There was an explicit tension at the heart of much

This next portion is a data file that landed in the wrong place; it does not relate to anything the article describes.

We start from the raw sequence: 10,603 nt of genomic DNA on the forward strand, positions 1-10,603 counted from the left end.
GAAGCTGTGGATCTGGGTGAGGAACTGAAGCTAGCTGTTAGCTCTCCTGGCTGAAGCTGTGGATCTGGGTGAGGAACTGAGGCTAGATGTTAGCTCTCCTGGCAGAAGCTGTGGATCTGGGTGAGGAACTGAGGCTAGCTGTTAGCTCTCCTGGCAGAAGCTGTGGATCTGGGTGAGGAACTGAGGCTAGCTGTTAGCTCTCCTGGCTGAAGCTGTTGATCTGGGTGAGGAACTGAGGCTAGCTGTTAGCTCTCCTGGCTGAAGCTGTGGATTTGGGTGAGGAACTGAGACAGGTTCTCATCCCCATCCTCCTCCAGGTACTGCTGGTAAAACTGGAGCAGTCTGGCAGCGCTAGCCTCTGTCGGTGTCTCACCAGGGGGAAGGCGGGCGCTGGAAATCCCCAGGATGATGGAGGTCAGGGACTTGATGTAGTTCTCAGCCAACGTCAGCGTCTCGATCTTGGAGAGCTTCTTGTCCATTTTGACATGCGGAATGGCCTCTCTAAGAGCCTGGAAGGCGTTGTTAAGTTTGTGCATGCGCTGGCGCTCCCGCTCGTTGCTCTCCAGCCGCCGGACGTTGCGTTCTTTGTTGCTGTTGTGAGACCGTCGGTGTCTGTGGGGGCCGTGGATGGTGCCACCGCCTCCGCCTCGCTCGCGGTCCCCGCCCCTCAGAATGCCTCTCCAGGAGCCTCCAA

There was an explicit tension at the heart of much of the literature written in the 1980s, which was when you can check here architecture in Africa and Asia first became the subject of sustained inquiry. On the one hand, these buildings beguiled because they retained an impressive amount of handcrafted detail. That they were also more obviously exotic in both setting and style than metropolitan examples of similar styles only enhanced their appeal. At the height of postmodernism\'s challenge to modernism, it looked as if a return to historicist architecture enriched with ornament was inevitable, and yet there was something slightly dull about simply repeating Georgian certainties à la Quinlan Terry. Thus Lutyens\'s work in New Delhi awakened more admiration than did the details of his only slightly more conventionally classical country houses, while his overtly imperial contributions to the center of London were largely ignored (Irving, 1981). Yet the work of Said and Foucault in particular, suggested that the romantic engagement with style suffused with the haze of nostalgia that characterized the first popular surveys of the subject obscured the often very ugly realities of colonialism and its legacy (Morris, 1983). The attention Said and Foucault focused on the relationship between architecture and power made it difficult to continue to hide power relations, especially when they were expressed spatially, behind the discussion of pretty surfaces. Recent work on Europe pointed as well toward the conclusion that architecture was inherently political (Lane, 1968; Vidler, 1990). The earliest scholarship analyzing the relationship between colonial authority and built form, such as Thomas Metcalf\'s An Imperial Vision: Indian Architecture and Britain\'s Raj, focused on stylistic labels and the exterior surfaces of buildings. It made clear that the substitution of the Indo-Saracenic style, in many ways a transposition of the Gothic Revival into Indian conditions, for the classical styles the British had heretofore employed in India was not a sign of respect for indigenous tradition but a shrewd if unsuccessful effort to solidify political power (Metcalf, 1989). More specifically rooted in the particularities of architecture was Mark Crinson\'s perceptive Empire Building: Orientalism and Victorian Architecture (Crinson, 1996). Crinson\'s discussion of the interface between indigenous and imported ways of building set the stage for the emergence of technology transfer as a key theme in the discussion of nonwestern modernism, although much remains to be done (Cody, 2003). As the enthusiasm for postmodernism gradually faded at the end of the last century, historians turned their attention from the sixteenth through nineteenth century colonial architecture that served as potential sources for new postmodern buildings to the history of nonwestern modernism. What postmodernists had condemned as homogenous postcolonial modernity is now cherished mid-twentieth century modernism that may signal international savoir faire, attentiveness to indigenous precedent, or both. Published in English but often written by natives of the countries under discussion, new studies of this subject have turned the spotlight on the local context of both iconic examples of mid-century modernism and their lesser known, and often far more humble counterparts. In many cases the motive has been to emphasize the modernity of the places that had nurtured modernism in the 1930s and forties when it was under threat in Europe (Nitzan-Shiftan, 2009). The most exciting of these works, however, focused on the indigenous taste for a style that had generally been considered the handiwork of imported European talent. Sibel Bozdogan, for example, demonstrated that an architecture that was often termed the International Style could equally easily serve nationalist goals, as it did in Turkey in the 1930s (Bozdogan, 2001). Meanwhile Crinson showed that, although modern architecture was widely equated with independence, it had also been the architecture of choice for colonial officials in the 1950s (Crinson, 2003). Indeed the same architects, Maxwell Fry and Jane Drew, nearly simultaneously built housing in Chandigarh, the showcase of post-independence India, and in Nigeria, which became independent only in 1960 (Prakash, 2002). Tom Avermaete has further challenged the assumption that modernism was inherently politically and socially progressive. His perceptive study of ATBAT Afrique directly contradicted the rosier interpretation of the International Style in North African advanced by Jean-Louis Cohen and Monique Eleb (Avermaete, 2005; Avermaete et al., 2012; Cohen and Eleb, 2002). Even the recent return of modernism to fashion in the 1990s has received sustained scholarly attention in the case of China (Zhu, 2009).